Ten occupations made up 42 percent of the District of Columbia’s employment in healthcare and social assistance

15Slide16

Public relations specialists was the largest occupation in other services, except public administration in the District of Columbia

16Slide17

Monthly Labor Review article on nonprofits

“Occupational employment in the not-for-profit sector,” by Zack Warren

www.bls.gov/opub/mlr/2008/11/art2full.pdf

Analysis combined 2006 OES survey data with tax-exempt-status information from the Internal Revenue Service’s Business Master File of the Statistics of Income programCompared for-profit, not-for-profit, and government employment and wages by detailed occupation across all industriesAlso looked at three specific industries: general medical and surgical hospitals, depository credit intermediation, and social advocacy organizations17Slide18

18

D

Distribution of employment in not-for-profit,

for-profit, and government establishments, 2006

Source: U.S. Bureau of Labor Statistics, special tabulation of Occupational Employment Statistics data. Slide19

Not-for-profits had higher shares of teachers and lower shares of sales workers

Differences in occupational mix

reflected

differences in industry composition: highest nonprofit employment was in educational services and healthcare and social assistanceNot-for-profits had higher shares of teachers, community and social service, healthcare, and personal care and service workersNot-for-profits had lower shares of sales, food service, construction and extraction, maintenance, production, and transportation workers19Slide20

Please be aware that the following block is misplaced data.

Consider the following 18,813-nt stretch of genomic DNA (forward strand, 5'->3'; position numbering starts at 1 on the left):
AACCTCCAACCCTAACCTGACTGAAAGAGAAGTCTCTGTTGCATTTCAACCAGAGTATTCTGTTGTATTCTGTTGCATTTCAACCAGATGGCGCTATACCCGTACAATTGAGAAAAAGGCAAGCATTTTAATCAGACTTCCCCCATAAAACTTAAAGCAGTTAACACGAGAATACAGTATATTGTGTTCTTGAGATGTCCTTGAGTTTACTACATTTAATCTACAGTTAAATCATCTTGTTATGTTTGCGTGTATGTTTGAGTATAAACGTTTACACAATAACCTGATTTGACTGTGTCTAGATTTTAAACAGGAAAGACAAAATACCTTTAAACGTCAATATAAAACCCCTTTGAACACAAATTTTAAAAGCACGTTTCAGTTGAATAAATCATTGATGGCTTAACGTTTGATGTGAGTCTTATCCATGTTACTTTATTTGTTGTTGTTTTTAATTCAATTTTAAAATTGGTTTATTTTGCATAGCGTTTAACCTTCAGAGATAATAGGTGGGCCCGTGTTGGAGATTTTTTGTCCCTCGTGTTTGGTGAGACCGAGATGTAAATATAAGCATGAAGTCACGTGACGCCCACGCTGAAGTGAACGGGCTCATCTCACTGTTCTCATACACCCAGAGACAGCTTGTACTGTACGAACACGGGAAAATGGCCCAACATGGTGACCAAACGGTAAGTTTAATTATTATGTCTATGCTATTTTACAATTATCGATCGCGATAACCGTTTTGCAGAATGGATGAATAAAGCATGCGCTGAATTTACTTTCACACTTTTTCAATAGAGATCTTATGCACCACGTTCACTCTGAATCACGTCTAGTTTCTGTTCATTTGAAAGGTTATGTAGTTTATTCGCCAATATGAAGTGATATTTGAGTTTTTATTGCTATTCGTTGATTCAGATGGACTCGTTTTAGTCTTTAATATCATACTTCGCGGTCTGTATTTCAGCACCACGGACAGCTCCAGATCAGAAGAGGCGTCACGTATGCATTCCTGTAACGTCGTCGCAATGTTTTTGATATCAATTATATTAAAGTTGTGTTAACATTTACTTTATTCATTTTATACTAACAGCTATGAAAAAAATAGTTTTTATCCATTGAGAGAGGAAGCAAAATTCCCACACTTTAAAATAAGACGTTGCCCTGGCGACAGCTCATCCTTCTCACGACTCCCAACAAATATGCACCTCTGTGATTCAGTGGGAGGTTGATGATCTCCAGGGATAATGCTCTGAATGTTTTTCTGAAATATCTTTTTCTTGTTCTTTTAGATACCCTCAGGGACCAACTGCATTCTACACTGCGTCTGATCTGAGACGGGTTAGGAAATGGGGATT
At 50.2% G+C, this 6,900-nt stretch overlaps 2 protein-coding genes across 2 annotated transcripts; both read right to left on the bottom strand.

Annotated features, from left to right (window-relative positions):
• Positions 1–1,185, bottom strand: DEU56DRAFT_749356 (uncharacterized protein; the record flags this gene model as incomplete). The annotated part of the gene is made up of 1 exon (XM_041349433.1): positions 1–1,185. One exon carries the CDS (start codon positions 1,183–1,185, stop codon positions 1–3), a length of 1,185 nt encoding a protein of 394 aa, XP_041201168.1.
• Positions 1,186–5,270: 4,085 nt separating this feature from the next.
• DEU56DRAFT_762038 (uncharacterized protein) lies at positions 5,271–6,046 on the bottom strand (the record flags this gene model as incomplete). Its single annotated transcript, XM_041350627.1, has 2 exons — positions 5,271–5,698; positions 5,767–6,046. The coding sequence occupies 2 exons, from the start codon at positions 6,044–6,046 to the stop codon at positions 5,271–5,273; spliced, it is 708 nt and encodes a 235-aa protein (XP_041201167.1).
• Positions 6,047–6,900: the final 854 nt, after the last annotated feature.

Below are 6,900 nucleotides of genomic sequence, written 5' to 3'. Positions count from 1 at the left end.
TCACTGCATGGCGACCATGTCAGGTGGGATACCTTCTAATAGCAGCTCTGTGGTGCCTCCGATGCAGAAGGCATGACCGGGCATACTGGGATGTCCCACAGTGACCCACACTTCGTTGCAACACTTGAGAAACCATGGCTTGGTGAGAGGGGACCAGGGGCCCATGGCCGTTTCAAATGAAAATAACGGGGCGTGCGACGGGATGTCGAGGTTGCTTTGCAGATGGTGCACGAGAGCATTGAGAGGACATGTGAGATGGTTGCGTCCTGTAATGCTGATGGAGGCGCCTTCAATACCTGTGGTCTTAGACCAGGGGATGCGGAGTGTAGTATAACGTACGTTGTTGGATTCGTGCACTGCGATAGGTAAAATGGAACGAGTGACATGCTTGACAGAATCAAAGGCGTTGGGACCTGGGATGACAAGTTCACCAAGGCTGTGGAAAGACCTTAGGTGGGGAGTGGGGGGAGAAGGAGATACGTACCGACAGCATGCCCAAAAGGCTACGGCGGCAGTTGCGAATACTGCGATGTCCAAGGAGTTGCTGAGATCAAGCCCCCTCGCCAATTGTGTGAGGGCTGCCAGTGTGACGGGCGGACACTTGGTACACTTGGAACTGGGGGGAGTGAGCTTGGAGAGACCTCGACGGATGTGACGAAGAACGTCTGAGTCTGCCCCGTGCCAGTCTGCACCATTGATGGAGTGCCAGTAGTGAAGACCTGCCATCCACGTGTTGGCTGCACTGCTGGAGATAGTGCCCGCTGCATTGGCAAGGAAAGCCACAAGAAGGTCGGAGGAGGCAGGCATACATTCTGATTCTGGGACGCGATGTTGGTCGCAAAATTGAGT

Mean hourly wages in not-for-profit, for-profit, and government establishments, 2006

20

Source: U.S. Bureau of Labor Statistics, special

tabulation of Occupational Employment Statistics data. Slide21

For-profits paid more for most occupational groups

Not-for-profits had slightly higher overall average wage. Reflects differences in occupational composition: lower-paying occupations less prevalent or possibly replaced by volunteers

For-profit establishments

had higher average wages than not-for-profits in 12 of the 22 occupational groups, including most higher-paying groups Education-related occupations, architecture and engineering, healthcare support, food service, and building service occupations had higher wages in not-for-profit establishments21Slide22

Not-for-profit and for-profit industry comparisons

G

eneral medical and surgical hospitals: for-profits and not-for-profits had similar staffing patterns and occupational wages

Depository credit intermediation: not-for-profits had lower shares of management, business and financial, sales, and computer and mathematical occupations; higher shares of office support occupations; and generally lower wagesSocial advocacy organizations: not-for-profits had lower shares of community and social service and business and financial occupations, and higher shares of office support and education, training, and library occupations. For-profits and not-for-profits had similar overall wages, but large wage differences for individual occupations.22Slide23

OES Website: www.bls.gov/oes

Three data formats:

Downloadable zipped

XLSX filesHTML pagesForm-based query tool (most recent data only)23Slide24

Laurie SalmonDivision Chief

Occupational Employment Statistics

salmon.laurie@bls.gov

(202) 691-6511www.bls.gov/oes

By: pamella-moone
Views: 3
Type: Public

Occupational Employment Statistics Overview - Description


Laurie Salmon Significance of the Nonprofit Sector as a Sustainable Employer 15 th Annual PublicPrivate Partnership Conference September 28 2015 Occupational Employment Statistics OES overview ID: 705309 Download Presentation

Related Documents